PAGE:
How popular is the baby name Chaya in the United States right now? How popular was it historically? Find out using the graph below! Plus, check out all the blog posts that mention the name Chaya.
According to New Jersey’s Asbury Park Press, “preliminary data from the state Department of Health has names like Michael and Matthew at the top of the 2013 list for boys, and Sophia and Isabella for girls.”
That preliminary data isn’t yet available at the NJ Department of Health website, but hopefully it will be soon.
According to the SSA, Sophia and Isabella ranked #1 and #2 for baby girls born in New Jersey in 2012. Michael and Matthew ranked #1 and #5.
Also from the source article, this interesting fact about baby names in New Jersey’s Monmouth County:
[R]oughly one-third of the top girls and boys names are Orthodox names, like Chana, Chaya, Esther, Rivka and Batsheva for the girls, and Moshe, Chaim and Yosef for the boys. The Monmouth list, in fact, varies markedly both from the statewide baby names, as well as the national list.
UPDATE, 12/8/2013: Just spotted a different article with the full New Jersey preliminary list. Here it is:
And another interesting fact, this time about the name Sandy:
One gender-neutral name that has trended in the past year, however, did not get the surge experts were predicting some nine months after the biggest storm in New Jersey history.
“We had no babies named Sandy in July and August, when we might have been expecting that,” Waters said.
UPDATE, 5/4/2015: The actual 2013 list, from an article about the finalized 2014 list.
Sources: Michael, Isabella top list of N.J.’s most popular baby names, Top baby names in NJ for 2013: Michael Still No. 1, N.J.’s most popular baby names of 2014
One thing I love about Quebec? Their yearly baby name list includes all baby names.
Not just names given to 5 or more babies, like the U.S. list. Not just names given to 3 or more babies, like the England and Wales list.
Every single name. Regardless of whether the name was given to hundreds of babies or just one.
Privacy: Who needs it! :)
Here are some stats on all those Quebec names:
- 7,921 boy names total
- 6,107 (77%) of them were given to 1 baby boy
- 7121 (90%) of them were given to 1, 2, 3 or 4 baby boys*
- 9,074 girl names total
- 6,686 (74%) of them were given to 1 baby girl
- 8058 (89%) of them were given to 1, 2, 3 or 4 baby girls*
*So, if the names given to 5+ babies in Quebec account for only about 10% of the names on the full list, and we assume baby name distribution in the U.S. is similar, the “full” U.S. lists should contain over 140,000 boy names and over 190,000 girl names.
Here are some of Quebec’s unique names (used only once):
|Baby Girl Names
||Baby Boy Names
Grace Nono Dipita
Kayla de la Caridad
Orlanel Keriane Elsa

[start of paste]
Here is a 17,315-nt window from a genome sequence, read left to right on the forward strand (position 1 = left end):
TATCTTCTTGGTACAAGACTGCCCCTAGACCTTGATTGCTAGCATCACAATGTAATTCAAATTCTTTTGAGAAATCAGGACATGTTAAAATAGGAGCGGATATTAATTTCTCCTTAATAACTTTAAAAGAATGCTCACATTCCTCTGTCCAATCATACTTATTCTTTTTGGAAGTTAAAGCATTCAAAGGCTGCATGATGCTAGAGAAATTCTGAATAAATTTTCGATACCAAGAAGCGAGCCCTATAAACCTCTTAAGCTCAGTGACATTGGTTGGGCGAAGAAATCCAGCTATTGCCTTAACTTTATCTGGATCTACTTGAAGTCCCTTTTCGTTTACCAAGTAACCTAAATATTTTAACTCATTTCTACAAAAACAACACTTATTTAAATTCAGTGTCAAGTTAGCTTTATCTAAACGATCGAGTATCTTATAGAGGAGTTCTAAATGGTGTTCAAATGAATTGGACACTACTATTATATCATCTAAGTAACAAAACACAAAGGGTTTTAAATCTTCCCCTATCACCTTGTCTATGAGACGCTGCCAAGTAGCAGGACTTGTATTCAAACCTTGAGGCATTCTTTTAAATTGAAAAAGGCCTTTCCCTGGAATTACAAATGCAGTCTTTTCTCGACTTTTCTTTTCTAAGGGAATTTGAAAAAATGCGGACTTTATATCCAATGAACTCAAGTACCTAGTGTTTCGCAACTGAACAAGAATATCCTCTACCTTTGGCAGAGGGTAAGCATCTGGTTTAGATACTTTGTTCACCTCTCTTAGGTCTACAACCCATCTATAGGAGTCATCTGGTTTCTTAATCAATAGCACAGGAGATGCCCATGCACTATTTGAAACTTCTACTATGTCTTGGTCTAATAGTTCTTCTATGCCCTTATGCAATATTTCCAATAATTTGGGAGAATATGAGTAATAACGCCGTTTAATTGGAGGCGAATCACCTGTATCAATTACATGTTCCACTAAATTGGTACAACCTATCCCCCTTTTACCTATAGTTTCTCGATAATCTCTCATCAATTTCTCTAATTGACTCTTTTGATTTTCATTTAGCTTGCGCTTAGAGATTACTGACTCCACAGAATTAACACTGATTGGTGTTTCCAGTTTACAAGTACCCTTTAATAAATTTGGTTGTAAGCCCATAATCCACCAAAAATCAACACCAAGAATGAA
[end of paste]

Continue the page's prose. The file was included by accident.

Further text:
San San Jessica
Kenny S. Phacoly
Rani’ Konhra Katste
I had my eye out for Inuit names in particular.
Among the girl names given to two babies last year, I spotted both Chaya Mushka and Katniss.
P.S. Here are the Most Popular Baby Names in Quebec for 2012.
Last year — for the third year in a row — New York City’s most popular baby names were Jayden and Isabella.
More than 800 baby boys were named Jayden and more than 600 baby girls were named Isabella in 2011.
Here are more of the top boy names:
*Aiden and Alexander are new. They replace Joseph (#13) and Joshua (#14).
And here are the rest of the top girl names:
*Sofia is new. It replaces Sarah (#11).
Source: Mayor Bloomberg Announces Isabella and Jayden Are 2011’s Most Popular Baby Names for Third Year in a Row
Hundreds of Hasidic parents (mostly located in the Crown Heights section of Brooklyn) named their daughters “Chaya Mushka” after the 1988 passing of Chaya Mushka Schneerson, the wife of prominent New York rabbi.
Here’s a video about the babies named Chaya Mushka, from The Jewish Daily Forward:
The accompanying article is Meet Chaya Mushka, Again and Again. Here are some highlights:
- According to NYC government stats, “the popularity of the name “Chaya” surged shortly after the rebbetzin died, from about 100 girls annually during the mid-1980s to 150 girls annually during the early 1990s. It peaked in 2005 and 2006, with almost 200 girls named “Chaya” in each year.” (They don’t track middle names.)
- One Chaya Mushka (b. 1988) mentioned that, at her Beth Rivkah school in Brooklyn, about 75 of the 120 girls in her grade were called Chaya Mushka.
- A Crown Heights matchmaker said that, currently, “almost one-third of the 200 women on her list of eligible brides are Chaya Mushkas.”
What does the SSA data show? In 1988, the baby name Chaya (which means “life”) saw a jump in usage, and the baby name Mushka (which refers to a fragrance or an aromatic spice) debuted on the national list:
- 1991: 9 baby girls named Mushka
- 1990: 17 baby girls named Mushka
- 1989: 20 baby girls named Mushka
- 1988: 18 baby girls named Mushka [debut]
- 1987: unlisted
That matchmaker also mentioned that the name Menachem Mendel became extremely popular for boys after Chaya Mushka’s husband Menachem Mendel Schneerson, the leader of the Lubavitch movement, died a few years later in 1994. “In my son’s class, I would say about 90% [of the boys] are called Mendy.”
Source: Her Name – Chabad.org